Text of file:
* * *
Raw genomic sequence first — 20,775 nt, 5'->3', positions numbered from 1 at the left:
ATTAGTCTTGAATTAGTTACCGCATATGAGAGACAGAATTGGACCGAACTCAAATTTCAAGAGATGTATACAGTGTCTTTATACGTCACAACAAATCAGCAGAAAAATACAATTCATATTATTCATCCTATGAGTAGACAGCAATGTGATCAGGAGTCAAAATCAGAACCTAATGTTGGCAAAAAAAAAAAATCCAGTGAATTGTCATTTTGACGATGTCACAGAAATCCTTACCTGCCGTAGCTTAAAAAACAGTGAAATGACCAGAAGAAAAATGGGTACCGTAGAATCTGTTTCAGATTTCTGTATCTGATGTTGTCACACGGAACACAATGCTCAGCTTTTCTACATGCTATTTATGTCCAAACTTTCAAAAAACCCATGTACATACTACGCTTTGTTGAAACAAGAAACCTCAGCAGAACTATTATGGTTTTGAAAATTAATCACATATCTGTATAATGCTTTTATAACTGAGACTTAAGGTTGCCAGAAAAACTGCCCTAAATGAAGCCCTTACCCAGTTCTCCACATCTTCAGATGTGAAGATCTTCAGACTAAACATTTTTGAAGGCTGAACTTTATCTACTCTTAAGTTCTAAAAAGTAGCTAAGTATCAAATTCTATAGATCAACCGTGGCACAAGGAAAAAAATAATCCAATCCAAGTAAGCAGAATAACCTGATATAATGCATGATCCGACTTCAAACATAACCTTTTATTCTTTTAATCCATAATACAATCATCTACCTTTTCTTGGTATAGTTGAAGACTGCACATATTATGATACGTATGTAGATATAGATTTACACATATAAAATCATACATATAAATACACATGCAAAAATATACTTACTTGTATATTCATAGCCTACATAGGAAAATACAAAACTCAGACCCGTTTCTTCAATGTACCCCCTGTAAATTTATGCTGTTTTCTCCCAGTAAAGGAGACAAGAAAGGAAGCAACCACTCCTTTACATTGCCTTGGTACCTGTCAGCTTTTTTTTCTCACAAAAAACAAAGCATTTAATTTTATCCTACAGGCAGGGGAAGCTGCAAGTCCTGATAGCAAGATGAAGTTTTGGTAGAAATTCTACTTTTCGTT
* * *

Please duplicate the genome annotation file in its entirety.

Raw genomic sequence first — 20,775 nt, 5'->3', positions numbered from 1 at the left:
ATTAGTCTTGAATTAGTTACCGCATATGAGAGACAGAATTGGACCGAACTCAAATTTCAAGAGATGTATACAGTGTCTTTATACGTCACAACAAATCAGCAGAAAAATACAATTCATATTATTCATCCTATGAGTAGACAGCAATGTGATCAGGAGTCAAAATCAGAACCTAATGTTGGCAAAAAAAAAAAATCCAGTGAATTGTCATTTTGACGATGTCACAGAAATCCTTACCTGCCGTAGCTTAAAAAACAGTGAAATGACCAGAAGAAAAATGGGTACCGTAGAATCTGTTTCAGATTTCTGTATCTGATGTTGTCACACGGAACACAATGCTCAGCTTTTCTACATGCTATTTATGTCCAAACTTTCAAAAAACCCATGTACATACTACGCTTTGTTGAAACAAGAAACCTCAGCAGAACTATTATGGTTTTGAAAATTAATCACATATCTGTATAATGCTTTTATAACTGAGACTTAAGGTTGCCAGAAAAACTGCCCTAAATGAAGCCCTTACCCAGTTCTCCACATCTTCAGATGTGAAGATCTTCAGACTAAACATTTTTGAAGGCTGAACTTTATCTACTCTTAAGTTCTAAAAAGTAGCTAAGTATCAAATTCTATAGATCAACCGTGGCACAAGGAAAAAAATAATCCAATCCAAGTAAGCAGAATAACCTGATATAATGCATGATCCGACTTCAAACATAACCTTTTATTCTTTTAATCCATAATACAATCATCTACCTTTTCTTGGTATAGTTGAAGACTGCACATATTATGATACGTATGTAGATATAGATTTACACATATAAAATCATACATATAAATACACATGCAAAAATATACTTACTTGTATATTCATAGCCTACATAGGAAAATACAAAACTCAGACCCGTTTCTTCAATGTACCCCCTGTAAATTTATGCTGTTTTCTCCCAGTAAAGGAGACAAGAAAGGAAGCAACCACTCCTTTACATTGCCTTGGTACCTGTCAGCTTTTTTTTCTCACAAAAAACAAAGCATTTAATTTTATCCTACAGGCAGGGGAAGCTGCAAGTCCTGATAGCAAGATGAAGTTTTGGTAGAAATTCTACTTTTCGTT